Everyone knows Twitter allows you to write 140 characters. These two sentences are at that limit, but what about other things I want to say?
Students today are limited to what I call “quick writing.” They only write what comes quickly to their mind and in short segments. I use Kidblog to try to get over that fear, as well as the “laziness” of quick writing.
For me, Kidblog is a tool that allows my students to share their work with their peers – just like social media – but in more than the typical 140 characters or short, nondescript posts. This journey begins with just getting them to write, to get ideas out of their heads and on to the screen.
In most instances, I allow students the freedom to write on a topic of their choice. Because of this, they take more ownership as it is generally a topic that they are an “expert” in or interested in exploring. This type of free writing gives me, as the teacher, the ability to see their growth, and, more importantly, it allows the students to see their growth.
My students publish everything they write, even with the grammatical and spelling errors that come with the first drafts. I believe that the benefits of getting ideas out of students’ minds and into a published piece outweigh the challenges presented with the errors. The journey I take with the students through the year allows for that correction later on.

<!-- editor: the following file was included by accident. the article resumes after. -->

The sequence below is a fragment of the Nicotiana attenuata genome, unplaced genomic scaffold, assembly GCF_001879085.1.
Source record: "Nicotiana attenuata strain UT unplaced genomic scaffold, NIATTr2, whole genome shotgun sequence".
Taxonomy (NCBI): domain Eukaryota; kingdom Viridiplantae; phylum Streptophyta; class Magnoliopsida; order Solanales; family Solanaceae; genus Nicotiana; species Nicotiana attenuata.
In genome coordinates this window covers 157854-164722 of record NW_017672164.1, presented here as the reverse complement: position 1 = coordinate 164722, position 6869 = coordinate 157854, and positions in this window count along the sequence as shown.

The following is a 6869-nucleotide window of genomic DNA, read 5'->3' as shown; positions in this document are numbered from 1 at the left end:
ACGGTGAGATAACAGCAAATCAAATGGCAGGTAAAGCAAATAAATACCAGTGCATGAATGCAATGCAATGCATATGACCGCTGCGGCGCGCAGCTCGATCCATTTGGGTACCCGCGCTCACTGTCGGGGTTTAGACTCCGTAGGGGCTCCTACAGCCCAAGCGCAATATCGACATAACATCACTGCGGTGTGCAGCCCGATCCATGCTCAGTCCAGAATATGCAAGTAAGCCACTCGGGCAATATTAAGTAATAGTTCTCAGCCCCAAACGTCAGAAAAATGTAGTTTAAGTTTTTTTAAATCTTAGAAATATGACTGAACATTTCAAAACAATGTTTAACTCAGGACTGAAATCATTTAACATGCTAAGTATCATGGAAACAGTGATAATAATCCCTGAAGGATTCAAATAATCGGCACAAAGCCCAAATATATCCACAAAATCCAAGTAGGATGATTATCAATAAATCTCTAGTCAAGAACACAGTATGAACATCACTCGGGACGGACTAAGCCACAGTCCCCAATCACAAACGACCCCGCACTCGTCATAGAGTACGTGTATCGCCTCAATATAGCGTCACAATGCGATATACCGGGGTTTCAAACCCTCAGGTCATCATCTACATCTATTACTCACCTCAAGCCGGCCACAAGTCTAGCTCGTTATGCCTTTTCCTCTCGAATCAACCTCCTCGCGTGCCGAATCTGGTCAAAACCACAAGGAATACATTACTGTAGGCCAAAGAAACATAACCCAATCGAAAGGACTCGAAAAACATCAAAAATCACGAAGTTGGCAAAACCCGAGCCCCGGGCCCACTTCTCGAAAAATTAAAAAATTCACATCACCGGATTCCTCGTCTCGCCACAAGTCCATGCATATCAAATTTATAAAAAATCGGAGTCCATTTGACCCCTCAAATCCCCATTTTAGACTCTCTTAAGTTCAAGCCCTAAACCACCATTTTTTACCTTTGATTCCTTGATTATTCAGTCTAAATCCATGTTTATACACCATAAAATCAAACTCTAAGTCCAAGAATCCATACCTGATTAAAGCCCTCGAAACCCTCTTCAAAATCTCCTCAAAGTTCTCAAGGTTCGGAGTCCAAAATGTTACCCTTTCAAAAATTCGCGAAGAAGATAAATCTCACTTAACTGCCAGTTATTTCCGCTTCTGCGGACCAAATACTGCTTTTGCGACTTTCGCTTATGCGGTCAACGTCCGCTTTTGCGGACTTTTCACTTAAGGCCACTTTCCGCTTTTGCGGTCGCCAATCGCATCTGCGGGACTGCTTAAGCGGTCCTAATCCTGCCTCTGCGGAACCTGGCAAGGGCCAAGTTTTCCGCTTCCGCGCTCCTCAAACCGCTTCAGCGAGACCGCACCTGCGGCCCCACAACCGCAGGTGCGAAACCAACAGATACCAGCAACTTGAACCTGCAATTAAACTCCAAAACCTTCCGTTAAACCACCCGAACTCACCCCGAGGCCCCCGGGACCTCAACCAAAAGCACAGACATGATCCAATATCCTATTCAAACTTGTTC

I also see the students reading each other’s posts and commenting on the ideas shared as well as noting the grammatical mistakes missed, all without prompting. They like the idea of being able to say what they think – an idea that has been ingrained into them by social media. Kidblog gives teachers the opportunity to moderate all comments that have been published.
From these blogs, we then take ideas for more formal pieces of writing to elaborate on the ideas presented. Essays, websites, letters, projects and other types of writing have resulted from a simple blog post about a topic they were interested in.
Writing can be fun. Social media shows us that students believe this, as well. My role as a teacher is to show them that writing can go beyond the 140-character limit and short updates and that they do have the ability to get beyond this limit. Their voices are worth being heard, if only they are given the chance to do so.